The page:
‘What shall I do if I am illegally evicted?’
If you evicted illegally you should contact the police and seek legal advice. With the right legal help you could apply for an unlawful eviction injunction, recover your deposit and explore options of compensation.
How does the Eviction process work?
Nearly all evictions start with the Landlord giving their tenant a ‘Notice Seeking Possession’. This should give you a date when you are requested to leave.
Depending on the grounds for eviction the Landlord is using, the notice usually gives you between 2 weeks and 2 months before the Landlord can take Court action.
If your Landlord is a Council or Housing Association they will usually need to prove that you have breached your tenancy through rent arrears or anti-social behaviour, for example.
If you landlord is a private Landlord they can usually use the Section 21 procedure. This can be used whether or not you are accused of breaching your tenancy.
Section 21 Notice
Your Landlord must follow the proper process in giving you a Section 21 notice.
Step one – the Notice.
- be on Form 6A
- give at least two months’ notice
- adhere to certain rules in order to be valid
Your landlord does not have to give a reason as to why they want you to leave.
Step two – Court action
If you stay in your home passed the date given on the section 21 notice, your landlord can apply to the court. They will apply for a possession order.
This must be done within 6 months of serving you the notice.
The court will send you papers which includes a defence form. The papers will detail what type of possession proceedings your landlord is using.
If you wish to challenge the eviction, it is advised you seek legal help. And, you should complete the defence form.
How long notice to evict a tenant and what are the grounds?
It can take time to evict a tenant. It depends on the process used and notice given.
In general, notice periods given are anywhere from 2 weeks to 2 months.
If the eviction is challenged, this can take longer.
A landlord can evict you for:
- No reason using a Section 21 notice
- Rent arrears
- Antisocial behaviour
- Causing damage
- Thinking you have moved out
- Asking for repairs
What can a landlord evict you for?
- A landlord can use a section 21 Notice and give no reason at all. You can challenge this. It is important to seek legal help to see if proper legal processes have been used.
- If you do not pay your rent, you risk losing your home. Quick action is needed this happens to you as you may be able to come to an agreement to pay arrears off over time.
- You behaviour is causing problems. If you agree, then you must take action to stop the behaviour that is causing issues.
- Causing damage to your rented home or not caring for it properly can also give landlords reason to evict. Any damage you cause, or have let me caused, should be repaired. If you know what you are doing, then you could do it yourself, or pay proper qualified professionals to repair. If you are neglecting the home, you need to take steps to address this and show how you can keep your home in good condition.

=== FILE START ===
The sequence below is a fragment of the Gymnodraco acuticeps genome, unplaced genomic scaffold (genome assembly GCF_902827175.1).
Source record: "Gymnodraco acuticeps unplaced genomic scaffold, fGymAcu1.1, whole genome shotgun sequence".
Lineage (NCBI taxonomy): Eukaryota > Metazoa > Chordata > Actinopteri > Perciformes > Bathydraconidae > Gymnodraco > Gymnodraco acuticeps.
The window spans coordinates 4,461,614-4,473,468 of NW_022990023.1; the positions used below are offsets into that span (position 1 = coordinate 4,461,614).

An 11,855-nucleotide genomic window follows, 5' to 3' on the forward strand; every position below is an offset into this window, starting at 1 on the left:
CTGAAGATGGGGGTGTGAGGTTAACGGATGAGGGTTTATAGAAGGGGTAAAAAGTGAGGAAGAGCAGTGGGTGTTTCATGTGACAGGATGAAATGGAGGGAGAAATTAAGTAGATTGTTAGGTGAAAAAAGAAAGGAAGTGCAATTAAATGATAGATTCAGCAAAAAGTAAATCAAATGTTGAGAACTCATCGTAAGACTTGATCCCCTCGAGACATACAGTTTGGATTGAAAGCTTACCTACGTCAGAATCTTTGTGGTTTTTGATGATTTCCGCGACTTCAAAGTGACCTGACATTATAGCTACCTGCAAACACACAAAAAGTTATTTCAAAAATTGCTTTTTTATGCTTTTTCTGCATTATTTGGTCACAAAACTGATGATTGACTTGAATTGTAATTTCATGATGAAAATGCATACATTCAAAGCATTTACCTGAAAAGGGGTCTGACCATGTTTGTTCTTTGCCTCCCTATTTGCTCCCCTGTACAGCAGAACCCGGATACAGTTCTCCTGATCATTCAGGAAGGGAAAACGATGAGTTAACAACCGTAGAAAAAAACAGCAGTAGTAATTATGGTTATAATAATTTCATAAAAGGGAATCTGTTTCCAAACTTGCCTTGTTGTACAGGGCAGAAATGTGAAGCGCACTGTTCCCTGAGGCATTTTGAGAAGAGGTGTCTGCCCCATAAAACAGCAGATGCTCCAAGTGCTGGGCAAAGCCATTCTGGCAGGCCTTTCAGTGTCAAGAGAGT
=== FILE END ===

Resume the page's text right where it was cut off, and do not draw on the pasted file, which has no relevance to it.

- If you go away for long periods of time, ensure you tell your landlord. If you leave the home for extended times then your landlord may wrongly assume that you have moved out. If this has happened, you must contact your landlord and explain you wish to stay in your home and provide good reasons to explain why you left. It could be that you have a sick relative or working away.
- While most landlords do repairs when needed, some may try to evict you when you ask for repairs to be done. This is called revenge eviction (you can read more here).
- If a partner or ex partner tries to evict you, speak to specialist family lawyers. If you are married or in a civil partnership, you can only be evicted by a court. Therefore, if your ex tries to make you leave without a court order, you do not have to.
Can my landlord change locks?Can the landlord change the locks without a notice?Can landlord lock you out of your flat?What to do if your landlord changes the locks?What to do if your landlord locks you out?
In most circumstances, a Landlord cannot evict you themselves unless they have a court order giving them possession.
A landlord can evict you themselves if you are:
- A lodger
- In a council or housing association hostel
- In emergency accommodation provided by the council while the assess your homelessness application
If your Landlord threatens to take any step to evict you without obtaining a Court order or harasses you it is important that you seek advice immediately.
Coming home to find you have been locked out will be upsetting. We suggest that you call the police in the first instance and seek expert legal advice. You can obtain an injunction against illegal eviction.
There is an eviction process that must be followed if you are not a lodger in your landlord’s house or in hostel or emergency accommodation.
If a Landlord acts unlawfully you can ask the Court to grant an injunction to stop this behaviour. These injunctions can be granted urgently and in some cases can be put in effect within 24 hours.
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Swain & Co Solicitors have offices in Havant/Portsmouth, Southampton and Liverpool. We offer Housing Law services in Hampshire through our offices located in Havant and Southampton.